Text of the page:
The 270 Allen Magnum is designed for use of the more bore friendly ball powder.  Why more bore friendly?  I don’t know that it is though it is reported by believers that little round balls rolling down the bore is better than short sticks bouncing.  Who knows?  Not me.

Guarding my 8 pound container of US-869, due to its variation from lot to lot, in my experience, and me being to tight to purchase 16 pounds, different powders would be an option.  Bad idea, really.

Initial attempts with such stuff a RL-25, Retumbo and H-100 started pretty well.  That is, I didn’t blow anything up when applying algorithms developed between my ears over the years when determining starting loads for an unlisted cartridge from one that is pretty close to it.  The fly in the ointment raised its ugly head when I got beyond the point of delay ignition occurred and powder bridging took place.  It took place quickly and only a couple of times.  It occurred only a couple of times because for once I was smart enough to stop shooting those suckers.  I had no idea of what was going on and couldn’t justify it from anything I was doing and emailed the cartridge designer.  His quick an informative description of powder bridging exactly described my experience.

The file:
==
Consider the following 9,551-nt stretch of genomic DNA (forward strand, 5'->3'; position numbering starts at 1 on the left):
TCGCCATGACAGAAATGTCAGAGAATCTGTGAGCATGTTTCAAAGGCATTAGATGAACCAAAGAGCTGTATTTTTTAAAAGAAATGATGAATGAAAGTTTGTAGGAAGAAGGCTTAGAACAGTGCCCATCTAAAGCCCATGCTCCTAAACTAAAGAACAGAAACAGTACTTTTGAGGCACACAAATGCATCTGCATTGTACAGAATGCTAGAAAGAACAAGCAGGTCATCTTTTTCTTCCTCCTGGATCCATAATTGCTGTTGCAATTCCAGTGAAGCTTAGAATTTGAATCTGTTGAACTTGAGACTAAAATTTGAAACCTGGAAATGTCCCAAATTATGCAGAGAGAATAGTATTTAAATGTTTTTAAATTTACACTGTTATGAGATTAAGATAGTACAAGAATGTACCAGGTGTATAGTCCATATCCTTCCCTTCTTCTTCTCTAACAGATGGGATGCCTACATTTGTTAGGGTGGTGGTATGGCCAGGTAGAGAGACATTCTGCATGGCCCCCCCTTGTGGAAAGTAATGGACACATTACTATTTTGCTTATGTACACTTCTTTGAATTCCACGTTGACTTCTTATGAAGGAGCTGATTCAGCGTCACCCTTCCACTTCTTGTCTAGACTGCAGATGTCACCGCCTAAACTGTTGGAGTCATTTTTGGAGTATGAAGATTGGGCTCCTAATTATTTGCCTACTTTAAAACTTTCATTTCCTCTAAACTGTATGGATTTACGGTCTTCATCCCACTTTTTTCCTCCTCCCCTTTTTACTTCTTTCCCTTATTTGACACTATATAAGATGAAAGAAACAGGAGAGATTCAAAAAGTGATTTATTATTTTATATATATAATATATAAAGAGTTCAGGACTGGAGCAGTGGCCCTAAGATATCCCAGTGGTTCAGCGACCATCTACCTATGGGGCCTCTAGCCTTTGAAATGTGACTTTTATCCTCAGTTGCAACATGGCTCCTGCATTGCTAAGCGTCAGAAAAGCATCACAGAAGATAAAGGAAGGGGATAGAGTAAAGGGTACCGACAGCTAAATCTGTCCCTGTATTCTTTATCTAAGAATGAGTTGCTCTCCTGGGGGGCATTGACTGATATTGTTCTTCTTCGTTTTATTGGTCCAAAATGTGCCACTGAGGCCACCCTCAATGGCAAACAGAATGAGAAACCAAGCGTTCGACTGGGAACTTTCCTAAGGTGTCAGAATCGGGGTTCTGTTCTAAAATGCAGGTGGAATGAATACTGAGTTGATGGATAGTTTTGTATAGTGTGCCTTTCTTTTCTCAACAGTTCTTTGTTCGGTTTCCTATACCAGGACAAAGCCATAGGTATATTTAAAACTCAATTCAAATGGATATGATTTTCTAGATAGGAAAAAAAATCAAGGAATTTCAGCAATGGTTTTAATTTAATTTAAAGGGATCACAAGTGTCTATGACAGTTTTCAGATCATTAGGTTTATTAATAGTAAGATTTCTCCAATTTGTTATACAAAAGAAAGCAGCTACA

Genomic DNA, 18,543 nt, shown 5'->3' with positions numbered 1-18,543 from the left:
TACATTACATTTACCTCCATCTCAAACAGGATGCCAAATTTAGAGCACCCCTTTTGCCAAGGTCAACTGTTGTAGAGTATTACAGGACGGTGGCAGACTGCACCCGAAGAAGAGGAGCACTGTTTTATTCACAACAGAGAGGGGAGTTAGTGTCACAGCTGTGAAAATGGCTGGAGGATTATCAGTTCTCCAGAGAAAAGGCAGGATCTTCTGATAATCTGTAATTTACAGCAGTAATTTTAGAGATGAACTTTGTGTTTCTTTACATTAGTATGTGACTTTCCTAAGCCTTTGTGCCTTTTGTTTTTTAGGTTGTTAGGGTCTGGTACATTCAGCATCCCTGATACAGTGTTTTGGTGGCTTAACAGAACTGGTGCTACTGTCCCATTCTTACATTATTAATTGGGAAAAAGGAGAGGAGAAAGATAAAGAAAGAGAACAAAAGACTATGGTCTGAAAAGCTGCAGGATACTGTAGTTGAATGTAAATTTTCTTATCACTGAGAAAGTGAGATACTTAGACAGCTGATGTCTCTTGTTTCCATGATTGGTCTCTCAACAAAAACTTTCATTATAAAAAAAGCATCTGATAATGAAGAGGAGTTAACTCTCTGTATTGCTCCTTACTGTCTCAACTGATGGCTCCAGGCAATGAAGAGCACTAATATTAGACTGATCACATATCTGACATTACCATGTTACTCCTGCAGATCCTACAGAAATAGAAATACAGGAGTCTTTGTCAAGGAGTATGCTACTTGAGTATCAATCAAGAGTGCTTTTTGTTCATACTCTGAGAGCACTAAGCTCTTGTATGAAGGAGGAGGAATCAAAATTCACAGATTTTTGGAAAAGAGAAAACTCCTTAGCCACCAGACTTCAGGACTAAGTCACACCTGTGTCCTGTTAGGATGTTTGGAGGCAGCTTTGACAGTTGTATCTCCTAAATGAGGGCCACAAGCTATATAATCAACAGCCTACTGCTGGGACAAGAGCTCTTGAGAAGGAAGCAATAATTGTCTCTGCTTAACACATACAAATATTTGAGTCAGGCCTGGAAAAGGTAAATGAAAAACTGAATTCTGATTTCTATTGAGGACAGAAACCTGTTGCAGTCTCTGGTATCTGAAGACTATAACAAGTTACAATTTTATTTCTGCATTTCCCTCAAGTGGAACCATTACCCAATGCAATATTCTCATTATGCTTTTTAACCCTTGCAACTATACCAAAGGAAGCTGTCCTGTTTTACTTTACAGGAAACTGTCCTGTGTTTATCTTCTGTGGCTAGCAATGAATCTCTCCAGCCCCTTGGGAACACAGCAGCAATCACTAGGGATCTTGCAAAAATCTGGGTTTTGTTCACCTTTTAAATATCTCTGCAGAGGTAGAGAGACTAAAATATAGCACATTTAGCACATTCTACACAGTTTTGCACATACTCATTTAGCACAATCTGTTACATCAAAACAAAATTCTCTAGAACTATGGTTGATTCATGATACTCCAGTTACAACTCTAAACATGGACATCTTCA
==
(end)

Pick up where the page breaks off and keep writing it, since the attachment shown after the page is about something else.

Another challenge to be over come, darn.  In as much as I seem to have to do things now and not next week, trips to the city to purchase several pounds of various offering of ball powders with a bit faster burning rate wasn’t acceptable.  Plus there is bound to be something among the powders on the selves in the loading room that would fit the bill

I put my brain to work on the project.  The shooting record book for the rifle revealed the bulky/larger stick powder bridged a few more times than did it counter parts.  Hmmmm, me thinks,  smaller is better.  A quick look at powder burn rate charts, a couple of runs of my between the ears quick-load program (I otta purchase that thing.  I would but I have a Mac!) and I suddenly have a starting load for the 150 NBT ahead of 7828ssc.

Calculations were close enough that delayed ignition didn’t occur giving a bit of confidence that bridging may not happen.  Being careful, using safety glasses and face shield I chrono’d till I got close to desired velocity.  With no incidents!

How desired muzzle velocity is determined around my place.